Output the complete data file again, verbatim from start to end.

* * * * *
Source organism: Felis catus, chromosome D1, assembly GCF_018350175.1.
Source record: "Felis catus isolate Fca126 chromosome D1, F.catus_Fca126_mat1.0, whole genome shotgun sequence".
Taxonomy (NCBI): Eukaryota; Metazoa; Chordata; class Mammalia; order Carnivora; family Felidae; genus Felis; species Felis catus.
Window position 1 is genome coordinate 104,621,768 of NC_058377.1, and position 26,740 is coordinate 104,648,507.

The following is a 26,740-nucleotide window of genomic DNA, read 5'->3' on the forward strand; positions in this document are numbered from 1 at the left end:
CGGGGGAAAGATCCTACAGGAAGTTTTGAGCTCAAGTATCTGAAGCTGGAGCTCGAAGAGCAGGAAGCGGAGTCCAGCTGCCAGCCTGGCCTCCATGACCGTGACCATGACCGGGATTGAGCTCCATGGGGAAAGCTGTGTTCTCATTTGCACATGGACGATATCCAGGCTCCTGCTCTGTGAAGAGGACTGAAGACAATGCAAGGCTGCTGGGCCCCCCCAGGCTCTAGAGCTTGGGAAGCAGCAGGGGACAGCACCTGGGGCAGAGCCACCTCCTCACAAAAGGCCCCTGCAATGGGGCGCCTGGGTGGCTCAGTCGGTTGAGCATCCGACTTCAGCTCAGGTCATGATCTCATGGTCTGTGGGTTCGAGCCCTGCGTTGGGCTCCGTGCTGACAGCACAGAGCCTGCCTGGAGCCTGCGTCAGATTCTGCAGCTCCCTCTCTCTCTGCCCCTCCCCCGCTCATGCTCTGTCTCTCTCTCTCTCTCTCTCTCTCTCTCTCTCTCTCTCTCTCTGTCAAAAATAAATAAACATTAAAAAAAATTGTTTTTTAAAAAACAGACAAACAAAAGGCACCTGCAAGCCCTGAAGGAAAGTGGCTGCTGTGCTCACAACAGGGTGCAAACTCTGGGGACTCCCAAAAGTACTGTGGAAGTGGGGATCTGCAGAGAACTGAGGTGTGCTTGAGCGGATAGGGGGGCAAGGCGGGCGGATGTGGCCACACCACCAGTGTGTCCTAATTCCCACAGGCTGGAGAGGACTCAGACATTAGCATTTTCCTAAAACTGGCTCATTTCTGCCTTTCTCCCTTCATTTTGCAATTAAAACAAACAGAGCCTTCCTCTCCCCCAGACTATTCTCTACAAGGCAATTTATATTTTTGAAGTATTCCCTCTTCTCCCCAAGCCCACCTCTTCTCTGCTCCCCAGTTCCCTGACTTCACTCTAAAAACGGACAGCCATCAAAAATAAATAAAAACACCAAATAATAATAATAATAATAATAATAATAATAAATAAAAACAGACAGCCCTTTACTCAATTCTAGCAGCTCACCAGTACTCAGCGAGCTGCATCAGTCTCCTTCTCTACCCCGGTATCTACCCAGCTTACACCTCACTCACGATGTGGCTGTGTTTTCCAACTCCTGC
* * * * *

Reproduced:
Source organism: Felis catus, chromosome D1, assembly GCF_018350175.1.
Source record: "Felis catus isolate Fca126 chromosome D1, F.catus_Fca126_mat1.0, whole genome shotgun sequence".
Taxonomy (NCBI): Eukaryota; Metazoa; Chordata; class Mammalia; order Carnivora; family Felidae; genus Felis; species Felis catus.
Window position 1 is genome coordinate 104,621,768 of NC_058377.1, and position 26,740 is coordinate 104,648,507.

The following is a 26,740-nucleotide window of genomic DNA, read 5'->3' on the forward strand; positions in this document are numbered from 1 at the left end:
CGGGGGAAAGATCCTACAGGAAGTTTTGAGCTCAAGTATCTGAAGCTGGAGCTCGAAGAGCAGGAAGCGGAGTCCAGCTGCCAGCCTGGCCTCCATGACCGTGACCATGACCGGGATTGAGCTCCATGGGGAAAGCTGTGTTCTCATTTGCACATGGACGATATCCAGGCTCCTGCTCTGTGAAGAGGACTGAAGACAATGCAAGGCTGCTGGGCCCCCCCAGGCTCTAGAGCTTGGGAAGCAGCAGGGGACAGCACCTGGGGCAGAGCCACCTCCTCACAAAAGGCCCCTGCAATGGGGCGCCTGGGTGGCTCAGTCGGTTGAGCATCCGACTTCAGCTCAGGTCATGATCTCATGGTCTGTGGGTTCGAGCCCTGCGTTGGGCTCCGTGCTGACAGCACAGAGCCTGCCTGGAGCCTGCGTCAGATTCTGCAGCTCCCTCTCTCTCTGCCCCTCCCCCGCTCATGCTCTGTCTCTCTCTCTCTCTCTCTCTCTCTCTCTCTCTCTCTCTCTCTGTCAAAAATAAATAAACATTAAAAAAAATTGTTTTTTAAAAAACAGACAAACAAAAGGCACCTGCAAGCCCTGAAGGAAAGTGGCTGCTGTGCTCACAACAGGGTGCAAACTCTGGGGACTCCCAAAAGTACTGTGGAAGTGGGGATCTGCAGAGAACTGAGGTGTGCTTGAGCGGATAGGGGGGCAAGGCGGGCGGATGTGGCCACACCACCAGTGTGTCCTAATTCCCACAGGCTGGAGAGGACTCAGACATTAGCATTTTCCTAAAACTGGCTCATTTCTGCCTTTCTCCCTTCATTTTGCAATTAAAACAAACAGAGCCTTCCTCTCCCCCAGACTATTCTCTACAAGGCAATTTATATTTTTGAAGTATTCCCTCTTCTCCCCAAGCCCACCTCTTCTCTGCTCCCCAGTTCCCTGACTTCACTCTAAAAACGGACAGCCATCAAAAATAAATAAAAACACCAAATAATAATAATAATAATAATAATAATAATAAATAAAAACAGACAGCCCTTTACTCAATTCTAGCAGCTCACCAGTACTCAGCGAGCTGCATCAGTCTCCTTCTCTACCCCGGTATCTACCCAGCTTACACCTCACTCACGATGTGGCTGTGTTTTCCAACTCCTGC